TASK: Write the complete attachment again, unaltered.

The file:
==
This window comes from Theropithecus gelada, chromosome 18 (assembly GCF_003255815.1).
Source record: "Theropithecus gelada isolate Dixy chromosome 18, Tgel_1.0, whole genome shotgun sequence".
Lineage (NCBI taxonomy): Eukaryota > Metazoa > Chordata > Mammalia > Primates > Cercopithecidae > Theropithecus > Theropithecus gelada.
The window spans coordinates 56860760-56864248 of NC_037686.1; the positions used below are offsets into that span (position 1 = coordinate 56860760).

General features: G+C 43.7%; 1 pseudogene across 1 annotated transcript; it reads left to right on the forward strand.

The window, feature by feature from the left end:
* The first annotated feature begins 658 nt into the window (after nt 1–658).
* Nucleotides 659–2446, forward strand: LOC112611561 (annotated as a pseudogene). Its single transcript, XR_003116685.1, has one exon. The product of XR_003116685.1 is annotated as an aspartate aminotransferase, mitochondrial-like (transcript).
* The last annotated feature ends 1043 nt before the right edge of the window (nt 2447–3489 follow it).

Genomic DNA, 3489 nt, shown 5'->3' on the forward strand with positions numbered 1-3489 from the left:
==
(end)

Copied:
This window comes from Theropithecus gelada, chromosome 18 (assembly GCF_003255815.1).
Source record: "Theropithecus gelada isolate Dixy chromosome 18, Tgel_1.0, whole genome shotgun sequence".
Lineage (NCBI taxonomy): Eukaryota > Metazoa > Chordata > Mammalia > Primates > Cercopithecidae > Theropithecus > Theropithecus gelada.
The window spans coordinates 56860760-56864248 of NC_037686.1; the positions used below are offsets into that span (position 1 = coordinate 56860760).

General features: G+C 43.7%; 1 pseudogene across 1 annotated transcript; it reads left to right on the forward strand.

The window, feature by feature from the left end:
* The first annotated feature begins 658 nt into the window (after nt 1–658).
* Nucleotides 659–2446, forward strand: LOC112611561 (annotated as a pseudogene). Its single transcript, XR_003116685.1, has one exon. The product of XR_003116685.1 is annotated as an aspartate aminotransferase, mitochondrial-like (transcript).
* The last annotated feature ends 1043 nt before the right edge of the window (nt 2447–3489 follow it).

Genomic DNA, 3489 nt, shown 5'->3' on the forward strand with positions numbered 1-3489 from the left: